Mental Health Champions: Why & How Bethany Gardner of Eluna Is Helping To Champion Mental Wellness

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Taking time to be in nature. My partner and I feel mentally refreshed when we take the time to go to our local parks and beaches, as well as explore Washington state parks.

As a part of our series about Mental Health Champions helping to promote mental wellness, I had the pleasure to interview Bethany Gardner.

Bethany Gardner is Director of Bereavement Programs at Eluna, a nonprofit organization with a mission to support children and families impacted by grief or addiction. Specializing in grief support programming for almost 15 years, Bethany currently leads national programming and advocacy initiatives that address the impact of childhood bereavement. She holds a Master of Arts in Counseling Psychology and is a member of the Board of Directors for the National Alliance for Grieving Children. Bethany has also served as adjunct faculty at the Seattle School of Theology and Psychology where she facilitates leadership and vocational development courses.

Thank you so much for doing this with us! Before we dig in, our readers would like to get to know you a bit. Can you tell us a bit about how you grew up?

I grew up in Seattle, WA, in a neighborhood with a strong sense of community. My parents both worked in helping professions; my mom was a teacher and my dad a pastor. My dad is a stranger to no one, and both of my parents are well-loved for their service in our community. To this day, though they have both been retired for years, people will hear my last name and ask if I am their daughter! Giving back was part of our family identity and I was perceived as a natural leader from a pretty young age. I was involved in church, school clubs, and summer camp, both as a camper and counselor. My work with grief support camps brings together lifelong passions!

You are currently leading a social impact organization that is helping to promote mental wellness. Can you tell us a bit about what you or your organization are trying to address?

The mission of Eluna is to support children and families impacted by grief or addiction. We offer three main programs: the Eluna Resource Center, Camp Mariposa and Camp Erin. The heart of Eluna programs is community, that no one should have to grieve or navigate the impact of addiction alone.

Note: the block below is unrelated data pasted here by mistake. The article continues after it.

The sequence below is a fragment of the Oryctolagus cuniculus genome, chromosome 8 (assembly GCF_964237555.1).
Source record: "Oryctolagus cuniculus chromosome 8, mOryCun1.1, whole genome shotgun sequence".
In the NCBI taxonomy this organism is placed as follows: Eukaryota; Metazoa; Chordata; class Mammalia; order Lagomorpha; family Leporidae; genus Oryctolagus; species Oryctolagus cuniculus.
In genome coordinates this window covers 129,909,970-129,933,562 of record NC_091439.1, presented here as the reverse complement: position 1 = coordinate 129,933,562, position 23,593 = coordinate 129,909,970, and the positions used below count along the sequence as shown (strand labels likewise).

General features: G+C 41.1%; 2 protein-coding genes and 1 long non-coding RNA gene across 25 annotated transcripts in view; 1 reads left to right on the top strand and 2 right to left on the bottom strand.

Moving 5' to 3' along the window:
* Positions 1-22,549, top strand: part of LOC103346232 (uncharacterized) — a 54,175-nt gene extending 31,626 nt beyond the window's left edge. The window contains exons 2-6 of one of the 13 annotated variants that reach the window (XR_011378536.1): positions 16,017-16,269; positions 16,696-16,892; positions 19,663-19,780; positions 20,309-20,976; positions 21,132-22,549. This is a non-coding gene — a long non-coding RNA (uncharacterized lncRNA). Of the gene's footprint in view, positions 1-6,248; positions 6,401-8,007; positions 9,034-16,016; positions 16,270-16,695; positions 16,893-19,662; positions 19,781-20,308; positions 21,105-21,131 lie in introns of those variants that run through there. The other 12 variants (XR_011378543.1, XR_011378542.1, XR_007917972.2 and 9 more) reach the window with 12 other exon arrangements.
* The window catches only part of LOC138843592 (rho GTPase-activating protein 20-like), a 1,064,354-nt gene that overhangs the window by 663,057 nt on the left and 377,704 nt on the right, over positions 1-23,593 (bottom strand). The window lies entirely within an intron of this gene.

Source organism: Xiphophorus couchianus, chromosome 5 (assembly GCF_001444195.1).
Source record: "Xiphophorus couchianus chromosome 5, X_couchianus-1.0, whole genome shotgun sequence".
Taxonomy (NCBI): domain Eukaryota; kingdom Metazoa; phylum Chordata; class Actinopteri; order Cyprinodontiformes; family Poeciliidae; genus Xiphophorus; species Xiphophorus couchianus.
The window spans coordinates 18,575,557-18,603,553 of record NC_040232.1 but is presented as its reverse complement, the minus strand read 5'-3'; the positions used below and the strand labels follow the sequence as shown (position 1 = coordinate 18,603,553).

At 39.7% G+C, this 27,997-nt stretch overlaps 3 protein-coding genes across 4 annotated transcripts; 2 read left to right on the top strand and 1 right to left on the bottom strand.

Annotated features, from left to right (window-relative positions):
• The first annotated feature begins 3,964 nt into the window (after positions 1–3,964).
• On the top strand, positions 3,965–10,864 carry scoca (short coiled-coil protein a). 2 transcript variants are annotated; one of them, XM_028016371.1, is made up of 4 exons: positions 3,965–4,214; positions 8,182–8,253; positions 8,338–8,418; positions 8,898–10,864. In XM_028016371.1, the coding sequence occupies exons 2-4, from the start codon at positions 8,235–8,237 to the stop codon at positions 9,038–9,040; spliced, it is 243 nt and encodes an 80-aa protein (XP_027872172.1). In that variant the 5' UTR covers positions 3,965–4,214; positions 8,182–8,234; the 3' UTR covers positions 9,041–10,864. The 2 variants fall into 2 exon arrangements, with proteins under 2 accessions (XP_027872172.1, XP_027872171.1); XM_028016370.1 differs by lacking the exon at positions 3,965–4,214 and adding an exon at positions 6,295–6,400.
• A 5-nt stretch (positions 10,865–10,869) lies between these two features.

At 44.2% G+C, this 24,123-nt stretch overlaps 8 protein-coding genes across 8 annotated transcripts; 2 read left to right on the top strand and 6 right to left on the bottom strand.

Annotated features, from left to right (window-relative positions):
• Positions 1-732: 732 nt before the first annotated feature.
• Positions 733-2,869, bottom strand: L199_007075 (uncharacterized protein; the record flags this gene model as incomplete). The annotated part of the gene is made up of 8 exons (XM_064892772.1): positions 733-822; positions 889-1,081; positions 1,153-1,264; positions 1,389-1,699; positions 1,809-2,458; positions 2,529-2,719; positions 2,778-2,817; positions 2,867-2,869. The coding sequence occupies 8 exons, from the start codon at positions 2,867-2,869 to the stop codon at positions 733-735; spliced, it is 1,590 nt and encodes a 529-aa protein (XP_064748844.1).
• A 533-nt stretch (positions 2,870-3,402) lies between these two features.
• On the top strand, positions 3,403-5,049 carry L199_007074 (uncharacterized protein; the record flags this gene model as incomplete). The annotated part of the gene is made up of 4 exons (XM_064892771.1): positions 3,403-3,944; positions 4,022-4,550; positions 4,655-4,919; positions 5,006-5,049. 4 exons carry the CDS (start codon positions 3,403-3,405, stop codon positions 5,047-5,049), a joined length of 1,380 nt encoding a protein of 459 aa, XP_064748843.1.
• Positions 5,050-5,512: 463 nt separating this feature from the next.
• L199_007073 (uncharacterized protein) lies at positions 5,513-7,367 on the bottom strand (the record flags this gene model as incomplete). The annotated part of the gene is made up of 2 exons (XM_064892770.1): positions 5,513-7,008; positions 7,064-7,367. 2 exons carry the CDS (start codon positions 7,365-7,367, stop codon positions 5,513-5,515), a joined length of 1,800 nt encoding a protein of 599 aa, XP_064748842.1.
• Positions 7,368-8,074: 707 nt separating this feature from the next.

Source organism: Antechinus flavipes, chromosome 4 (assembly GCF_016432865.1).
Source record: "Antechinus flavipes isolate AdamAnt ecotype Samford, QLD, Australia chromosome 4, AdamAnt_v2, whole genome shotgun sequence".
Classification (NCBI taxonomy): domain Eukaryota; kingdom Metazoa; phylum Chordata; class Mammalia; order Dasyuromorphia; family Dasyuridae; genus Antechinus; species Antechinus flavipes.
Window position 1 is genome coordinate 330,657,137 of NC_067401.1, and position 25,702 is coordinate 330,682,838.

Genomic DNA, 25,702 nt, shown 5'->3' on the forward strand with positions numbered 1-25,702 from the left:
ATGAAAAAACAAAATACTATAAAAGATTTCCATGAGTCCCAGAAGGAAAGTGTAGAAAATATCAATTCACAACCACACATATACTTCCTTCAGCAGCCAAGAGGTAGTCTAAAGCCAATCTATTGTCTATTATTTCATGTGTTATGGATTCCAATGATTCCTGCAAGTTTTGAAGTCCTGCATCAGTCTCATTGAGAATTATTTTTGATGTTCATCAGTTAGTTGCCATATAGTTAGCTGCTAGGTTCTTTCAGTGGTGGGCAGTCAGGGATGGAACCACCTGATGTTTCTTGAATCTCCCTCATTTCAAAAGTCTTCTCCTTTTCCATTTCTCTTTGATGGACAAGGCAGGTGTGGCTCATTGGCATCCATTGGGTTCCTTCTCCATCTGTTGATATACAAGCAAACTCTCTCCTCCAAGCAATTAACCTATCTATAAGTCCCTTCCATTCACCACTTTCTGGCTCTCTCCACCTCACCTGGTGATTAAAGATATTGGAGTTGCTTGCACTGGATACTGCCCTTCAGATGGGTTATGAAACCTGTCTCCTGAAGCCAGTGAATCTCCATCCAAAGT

As Director of Bereavement Programs, I oversee Eluna’s national Camp Erin network, which has supported over 33,000 youth since 2002. Camp Erin is offered at no cost in 34 locations across the United States and in Canada. Youth and adults who are grieving the death of someone significant in their lives share their stories and express feelings in a safe environment.

Participants enjoy traditional, fun camp activities while receiving customized support, which increases healthy coping skills and protective factors. Special care is given to create safe spaces for those grieving a death that may have stigmas attached, such as suicide and homicide. At Eluna we also strive to ensure equitable access and inclusive programming through extensive outreach and partnerships with schools and other trusted community organizations.

Can you tell us the backstory about what inspired you to originally feel passionate about this cause?

After college, I worked in higher education for five years. I created peer and alumni mentoring programs and oversaw student leadership formation and initiatives. During the final years of my Master of Arts in Counseling Psychology program, I transitioned out of my work in higher education to complete a clinical internship in school-based mental health services. During this season, I needed a part-time job to balance grad school and internship work. I was fortunate to be connected to a position in a hospice-based children’s grief support program that also happened to offer Camp Erin for the Seattle community.